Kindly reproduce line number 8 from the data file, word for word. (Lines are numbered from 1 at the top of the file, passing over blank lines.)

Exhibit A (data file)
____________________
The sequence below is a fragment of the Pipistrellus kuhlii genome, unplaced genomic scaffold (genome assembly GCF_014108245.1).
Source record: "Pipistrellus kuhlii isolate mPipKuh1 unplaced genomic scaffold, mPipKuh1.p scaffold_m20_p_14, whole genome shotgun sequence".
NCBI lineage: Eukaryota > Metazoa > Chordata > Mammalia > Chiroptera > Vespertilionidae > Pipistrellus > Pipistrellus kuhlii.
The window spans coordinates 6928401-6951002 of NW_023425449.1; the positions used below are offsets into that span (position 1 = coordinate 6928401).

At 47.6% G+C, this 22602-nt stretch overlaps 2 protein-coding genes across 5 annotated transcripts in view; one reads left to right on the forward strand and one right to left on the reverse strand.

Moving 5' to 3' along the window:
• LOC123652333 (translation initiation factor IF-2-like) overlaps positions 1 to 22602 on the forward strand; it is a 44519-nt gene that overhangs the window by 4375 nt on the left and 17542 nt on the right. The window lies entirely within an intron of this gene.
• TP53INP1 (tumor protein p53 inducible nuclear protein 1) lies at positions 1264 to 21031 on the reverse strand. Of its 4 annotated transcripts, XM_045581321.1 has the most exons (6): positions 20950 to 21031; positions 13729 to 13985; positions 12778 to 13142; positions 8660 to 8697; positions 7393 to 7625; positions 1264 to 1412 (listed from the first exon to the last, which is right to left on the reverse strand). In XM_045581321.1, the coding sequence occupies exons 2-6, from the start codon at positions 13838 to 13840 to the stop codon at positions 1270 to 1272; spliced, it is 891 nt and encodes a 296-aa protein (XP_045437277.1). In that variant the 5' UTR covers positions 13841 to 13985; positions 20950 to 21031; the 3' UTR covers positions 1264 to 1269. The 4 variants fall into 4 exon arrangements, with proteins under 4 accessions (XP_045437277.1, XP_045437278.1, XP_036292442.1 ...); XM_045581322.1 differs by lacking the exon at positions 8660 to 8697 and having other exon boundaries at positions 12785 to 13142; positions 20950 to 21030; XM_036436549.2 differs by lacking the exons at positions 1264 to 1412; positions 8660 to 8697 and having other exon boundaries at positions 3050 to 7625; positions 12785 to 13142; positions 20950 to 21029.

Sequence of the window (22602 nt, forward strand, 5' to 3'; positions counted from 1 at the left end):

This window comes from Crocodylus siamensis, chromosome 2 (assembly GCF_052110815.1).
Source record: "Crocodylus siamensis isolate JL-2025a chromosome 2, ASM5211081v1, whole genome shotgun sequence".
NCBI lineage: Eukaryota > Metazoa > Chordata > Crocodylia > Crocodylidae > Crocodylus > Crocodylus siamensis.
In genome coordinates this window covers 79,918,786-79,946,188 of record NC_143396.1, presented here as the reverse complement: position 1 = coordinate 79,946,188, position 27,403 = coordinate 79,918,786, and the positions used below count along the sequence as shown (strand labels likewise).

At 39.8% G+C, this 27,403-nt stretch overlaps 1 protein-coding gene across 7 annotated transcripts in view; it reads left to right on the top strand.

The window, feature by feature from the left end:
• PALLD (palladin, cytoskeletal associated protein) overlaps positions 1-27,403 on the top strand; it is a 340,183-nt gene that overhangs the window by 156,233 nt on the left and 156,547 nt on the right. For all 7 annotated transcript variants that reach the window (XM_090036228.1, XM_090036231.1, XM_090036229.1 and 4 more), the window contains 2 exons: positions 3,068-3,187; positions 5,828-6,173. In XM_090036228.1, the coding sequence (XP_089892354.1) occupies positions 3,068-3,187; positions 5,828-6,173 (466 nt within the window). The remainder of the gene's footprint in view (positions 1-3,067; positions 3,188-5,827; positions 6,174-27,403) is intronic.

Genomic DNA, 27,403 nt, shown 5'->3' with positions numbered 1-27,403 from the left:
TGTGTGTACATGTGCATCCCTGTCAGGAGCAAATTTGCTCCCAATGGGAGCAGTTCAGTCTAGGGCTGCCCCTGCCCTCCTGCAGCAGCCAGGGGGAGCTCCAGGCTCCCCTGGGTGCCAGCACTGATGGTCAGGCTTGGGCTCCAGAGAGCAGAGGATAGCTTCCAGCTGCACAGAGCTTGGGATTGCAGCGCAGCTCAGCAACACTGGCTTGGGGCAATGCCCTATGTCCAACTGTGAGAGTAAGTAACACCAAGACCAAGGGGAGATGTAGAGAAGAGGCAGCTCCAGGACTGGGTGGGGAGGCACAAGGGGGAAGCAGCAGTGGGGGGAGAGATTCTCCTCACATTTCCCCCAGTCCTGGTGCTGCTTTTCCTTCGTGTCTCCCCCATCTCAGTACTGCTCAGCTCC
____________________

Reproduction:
• TP53INP1 (tumor protein p53 inducible nuclear protein 1) lies at positions 1264 to 21031 on the reverse strand. Of its 4 annotated transcripts, XM_045581321.1 has the most exons (6): positions 20950 to 21031; positions 13729 to 13985; positions 12778 to 13142; positions 8660 to 8697; positions 7393 to 7625; positions 1264 to 1412 (listed from the first exon to the last, which is right to left on the reverse strand). In XM_045581321.1, the coding sequence occupies exons 2-6, from the start codon at positions 13838 to 13840 to the stop codon at positions 1270 to 1272; spliced, it is 891 nt and encodes a 296-aa protein (XP_045437277.1). In that variant the 5' UTR covers positions 13841 to 13985; positions 20950 to 21031; the 3' UTR covers positions 1264 to 1269. The 4 variants fall into 4 exon arrangements, with proteins under 4 accessions (XP_045437277.1, XP_045437278.1, XP_036292442.1 ...); XM_045581322.1 differs by lacking the exon at positions 8660 to 8697 and having other exon boundaries at positions 12785 to 13142; positions 20950 to 21030; XM_036436549.2 differs by lacking the exons at positions 1264 to 1412; positions 8660 to 8697 and having other exon boundaries at positions 3050 to 7625; positions 12785 to 13142; positions 20950 to 21029.